How is our atmosphere different from the atmospheres on Venus and Mars?


Earth’s atmosphere is a mixture of nitrogen (79%), oxygen (20%), and a small fraction of carbon dioxide, water vapours and other gases. This makes the existence of life possible on Earth. However, the atmospheres on Venus and Mars mainly consist of carbon dioxide. The amount of carbon dioxide on these planets can range from 95% to 97%. This may be the reason no life exists on these planets.

  • The atmosphere of Venus is about 96 per cent carbon dioxide, with surface temperatures around 737 K (464 °C, or 867 °F).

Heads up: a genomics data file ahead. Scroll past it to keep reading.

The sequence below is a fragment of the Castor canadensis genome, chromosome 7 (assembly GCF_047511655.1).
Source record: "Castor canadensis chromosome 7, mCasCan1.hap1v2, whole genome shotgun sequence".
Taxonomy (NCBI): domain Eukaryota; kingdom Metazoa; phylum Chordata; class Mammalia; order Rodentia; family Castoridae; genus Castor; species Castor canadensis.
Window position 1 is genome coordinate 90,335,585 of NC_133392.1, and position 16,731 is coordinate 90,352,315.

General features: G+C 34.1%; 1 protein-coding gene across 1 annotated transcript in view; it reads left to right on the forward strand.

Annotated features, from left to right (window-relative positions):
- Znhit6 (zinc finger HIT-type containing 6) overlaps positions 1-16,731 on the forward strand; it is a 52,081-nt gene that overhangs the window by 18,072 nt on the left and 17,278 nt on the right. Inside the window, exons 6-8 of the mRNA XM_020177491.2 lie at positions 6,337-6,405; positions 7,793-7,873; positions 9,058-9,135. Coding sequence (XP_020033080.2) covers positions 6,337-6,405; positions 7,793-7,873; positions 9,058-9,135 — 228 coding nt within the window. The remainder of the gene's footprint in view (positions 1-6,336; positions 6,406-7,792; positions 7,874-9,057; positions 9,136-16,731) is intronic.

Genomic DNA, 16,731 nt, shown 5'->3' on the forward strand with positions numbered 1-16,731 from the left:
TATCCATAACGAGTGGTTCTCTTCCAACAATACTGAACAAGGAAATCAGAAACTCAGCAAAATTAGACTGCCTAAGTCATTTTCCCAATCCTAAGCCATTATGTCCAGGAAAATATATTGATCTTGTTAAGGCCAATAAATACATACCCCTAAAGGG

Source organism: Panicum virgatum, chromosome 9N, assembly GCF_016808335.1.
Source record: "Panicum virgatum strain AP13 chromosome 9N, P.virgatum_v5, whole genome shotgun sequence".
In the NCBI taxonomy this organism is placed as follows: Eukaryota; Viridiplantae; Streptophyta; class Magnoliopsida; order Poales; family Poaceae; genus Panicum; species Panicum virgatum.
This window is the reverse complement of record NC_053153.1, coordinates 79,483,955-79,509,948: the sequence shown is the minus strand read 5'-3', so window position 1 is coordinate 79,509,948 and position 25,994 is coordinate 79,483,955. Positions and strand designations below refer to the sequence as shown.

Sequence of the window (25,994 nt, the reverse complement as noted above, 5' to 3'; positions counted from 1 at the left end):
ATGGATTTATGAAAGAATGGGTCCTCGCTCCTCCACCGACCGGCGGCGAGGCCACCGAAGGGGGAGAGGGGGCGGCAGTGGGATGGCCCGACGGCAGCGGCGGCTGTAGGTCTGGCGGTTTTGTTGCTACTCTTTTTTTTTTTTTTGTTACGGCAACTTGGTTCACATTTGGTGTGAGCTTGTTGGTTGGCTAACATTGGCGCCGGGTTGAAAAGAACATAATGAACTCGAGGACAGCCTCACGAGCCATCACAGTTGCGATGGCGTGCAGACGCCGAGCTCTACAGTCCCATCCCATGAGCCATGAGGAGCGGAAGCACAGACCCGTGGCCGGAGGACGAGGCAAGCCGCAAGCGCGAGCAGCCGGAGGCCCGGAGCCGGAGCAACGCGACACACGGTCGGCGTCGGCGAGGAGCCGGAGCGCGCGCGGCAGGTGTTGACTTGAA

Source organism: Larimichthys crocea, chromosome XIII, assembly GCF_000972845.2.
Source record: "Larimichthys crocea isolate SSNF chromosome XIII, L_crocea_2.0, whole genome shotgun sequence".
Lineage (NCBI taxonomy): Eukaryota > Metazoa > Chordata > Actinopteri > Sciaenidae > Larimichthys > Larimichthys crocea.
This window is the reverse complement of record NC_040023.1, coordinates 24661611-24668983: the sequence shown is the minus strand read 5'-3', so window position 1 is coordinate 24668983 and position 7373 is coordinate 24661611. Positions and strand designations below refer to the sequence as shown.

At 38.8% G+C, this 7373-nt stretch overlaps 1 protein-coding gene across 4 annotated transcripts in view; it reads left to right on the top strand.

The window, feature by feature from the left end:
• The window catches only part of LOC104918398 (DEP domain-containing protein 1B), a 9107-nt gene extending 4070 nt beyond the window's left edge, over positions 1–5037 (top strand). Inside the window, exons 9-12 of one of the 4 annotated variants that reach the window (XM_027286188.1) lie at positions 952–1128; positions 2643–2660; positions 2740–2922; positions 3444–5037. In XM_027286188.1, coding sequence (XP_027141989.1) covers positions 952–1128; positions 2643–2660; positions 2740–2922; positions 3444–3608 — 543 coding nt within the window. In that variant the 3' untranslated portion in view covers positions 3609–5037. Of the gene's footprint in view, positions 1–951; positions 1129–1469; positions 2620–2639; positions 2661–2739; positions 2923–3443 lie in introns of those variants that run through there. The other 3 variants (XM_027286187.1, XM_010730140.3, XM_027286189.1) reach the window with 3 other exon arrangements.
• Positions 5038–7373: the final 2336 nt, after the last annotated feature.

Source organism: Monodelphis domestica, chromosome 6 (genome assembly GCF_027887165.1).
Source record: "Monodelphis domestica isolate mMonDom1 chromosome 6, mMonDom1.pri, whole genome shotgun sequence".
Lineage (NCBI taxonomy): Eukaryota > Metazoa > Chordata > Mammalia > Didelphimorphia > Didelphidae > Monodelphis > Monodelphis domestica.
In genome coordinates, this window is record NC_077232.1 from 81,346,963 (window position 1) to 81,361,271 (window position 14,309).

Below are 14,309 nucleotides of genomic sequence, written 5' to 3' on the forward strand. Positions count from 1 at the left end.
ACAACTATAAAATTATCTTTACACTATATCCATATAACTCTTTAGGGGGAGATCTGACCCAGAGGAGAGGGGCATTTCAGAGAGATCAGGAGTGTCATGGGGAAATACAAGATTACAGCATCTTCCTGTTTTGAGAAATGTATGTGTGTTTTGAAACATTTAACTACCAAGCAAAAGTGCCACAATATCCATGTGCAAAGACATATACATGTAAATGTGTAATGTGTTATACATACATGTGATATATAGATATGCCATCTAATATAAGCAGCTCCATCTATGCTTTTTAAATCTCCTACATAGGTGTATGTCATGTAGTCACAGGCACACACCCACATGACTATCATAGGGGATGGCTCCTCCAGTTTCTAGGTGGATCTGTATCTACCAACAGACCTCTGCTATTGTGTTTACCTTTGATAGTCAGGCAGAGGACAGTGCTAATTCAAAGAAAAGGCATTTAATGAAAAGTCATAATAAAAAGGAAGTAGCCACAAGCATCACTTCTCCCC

• Venus itself rotates only once every 243 Earth days.
  • Mars, in contrast, has a thin atmosphere composed of about 95 per cent carbon dioxide, with the remainder being mostly diatomic nitrogen.

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